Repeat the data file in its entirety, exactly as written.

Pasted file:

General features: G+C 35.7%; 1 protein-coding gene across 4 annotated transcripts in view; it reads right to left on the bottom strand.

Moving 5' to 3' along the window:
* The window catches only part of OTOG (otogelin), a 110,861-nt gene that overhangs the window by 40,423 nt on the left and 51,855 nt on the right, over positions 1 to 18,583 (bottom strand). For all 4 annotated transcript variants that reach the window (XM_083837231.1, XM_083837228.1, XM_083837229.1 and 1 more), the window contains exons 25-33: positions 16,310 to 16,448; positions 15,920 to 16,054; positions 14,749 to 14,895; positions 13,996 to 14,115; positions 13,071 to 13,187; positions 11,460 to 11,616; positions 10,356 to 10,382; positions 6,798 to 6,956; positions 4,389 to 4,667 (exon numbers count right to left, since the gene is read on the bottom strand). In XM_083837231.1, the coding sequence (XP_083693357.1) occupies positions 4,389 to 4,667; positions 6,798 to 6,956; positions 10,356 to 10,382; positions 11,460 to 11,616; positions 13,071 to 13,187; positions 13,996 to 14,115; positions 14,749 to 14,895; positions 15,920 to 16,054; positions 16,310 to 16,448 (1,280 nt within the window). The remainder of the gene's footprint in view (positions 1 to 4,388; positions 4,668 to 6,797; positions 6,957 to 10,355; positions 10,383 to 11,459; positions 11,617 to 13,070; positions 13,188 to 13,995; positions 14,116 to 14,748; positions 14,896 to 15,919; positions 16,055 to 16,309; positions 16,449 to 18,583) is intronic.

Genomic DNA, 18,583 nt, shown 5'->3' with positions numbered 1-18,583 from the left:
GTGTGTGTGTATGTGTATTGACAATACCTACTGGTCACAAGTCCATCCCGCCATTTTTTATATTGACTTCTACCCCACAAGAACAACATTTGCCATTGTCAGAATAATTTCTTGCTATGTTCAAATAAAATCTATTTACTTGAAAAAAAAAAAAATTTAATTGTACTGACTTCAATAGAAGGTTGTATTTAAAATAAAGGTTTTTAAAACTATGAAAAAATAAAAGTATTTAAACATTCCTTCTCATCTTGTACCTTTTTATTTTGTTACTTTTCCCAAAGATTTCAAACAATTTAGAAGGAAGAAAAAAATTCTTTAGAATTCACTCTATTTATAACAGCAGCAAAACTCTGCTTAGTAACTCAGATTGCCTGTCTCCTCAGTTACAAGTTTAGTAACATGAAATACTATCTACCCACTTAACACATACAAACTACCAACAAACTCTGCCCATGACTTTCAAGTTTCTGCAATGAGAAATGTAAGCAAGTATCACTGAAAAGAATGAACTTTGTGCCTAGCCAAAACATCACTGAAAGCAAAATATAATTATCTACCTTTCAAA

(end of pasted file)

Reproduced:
General features: G+C 35.7%; 1 protein-coding gene across 4 annotated transcripts in view; it reads right to left on the bottom strand.

Moving 5' to 3' along the window:
* The window catches only part of OTOG (otogelin), a 110,861-nt gene that overhangs the window by 40,423 nt on the left and 51,855 nt on the right, over positions 1 to 18,583 (bottom strand). For all 4 annotated transcript variants that reach the window (XM_083837231.1, XM_083837228.1, XM_083837229.1 and 1 more), the window contains exons 25-33: positions 16,310 to 16,448; positions 15,920 to 16,054; positions 14,749 to 14,895; positions 13,996 to 14,115; positions 13,071 to 13,187; positions 11,460 to 11,616; positions 10,356 to 10,382; positions 6,798 to 6,956; positions 4,389 to 4,667 (exon numbers count right to left, since the gene is read on the bottom strand). In XM_083837231.1, the coding sequence (XP_083693357.1) occupies positions 4,389 to 4,667; positions 6,798 to 6,956; positions 10,356 to 10,382; positions 11,460 to 11,616; positions 13,071 to 13,187; positions 13,996 to 14,115; positions 14,749 to 14,895; positions 15,920 to 16,054; positions 16,310 to 16,448 (1,280 nt within the window). The remainder of the gene's footprint in view (positions 1 to 4,388; positions 4,668 to 6,797; positions 6,957 to 10,355; positions 10,383 to 11,459; positions 11,617 to 13,070; positions 13,188 to 13,995; positions 14,116 to 14,748; positions 14,896 to 15,919; positions 16,055 to 16,309; positions 16,449 to 18,583) is intronic.

Genomic DNA, 18,583 nt, shown 5'->3' with positions numbered 1-18,583 from the left:
GTGTGTGTGTATGTGTATTGACAATACCTACTGGTCACAAGTCCATCCCGCCATTTTTTATATTGACTTCTACCCCACAAGAACAACATTTGCCATTGTCAGAATAATTTCTTGCTATGTTCAAATAAAATCTATTTACTTGAAAAAAAAAAAAATTTAATTGTACTGACTTCAATAGAAGGTTGTATTTAAAATAAAGGTTTTTAAAACTATGAAAAAATAAAAGTATTTAAACATTCCTTCTCATCTTGTACCTTTTTATTTTGTTACTTTTCCCAAAGATTTCAAACAATTTAGAAGGAAGAAAAAAATTCTTTAGAATTCACTCTATTTATAACAGCAGCAAAACTCTGCTTAGTAACTCAGATTGCCTGTCTCCTCAGTTACAAGTTTAGTAACATGAAATACTATCTACCCACTTAACACATACAAACTACCAACAAACTCTGCCCATGACTTTCAAGTTTCTGCAATGAGAAATGTAAGCAAGTATCACTGAAAAGAATGAACTTTGTGCCTAGCCAAAACATCACTGAAAGCAAAATATAATTATCTACCTTTCAAA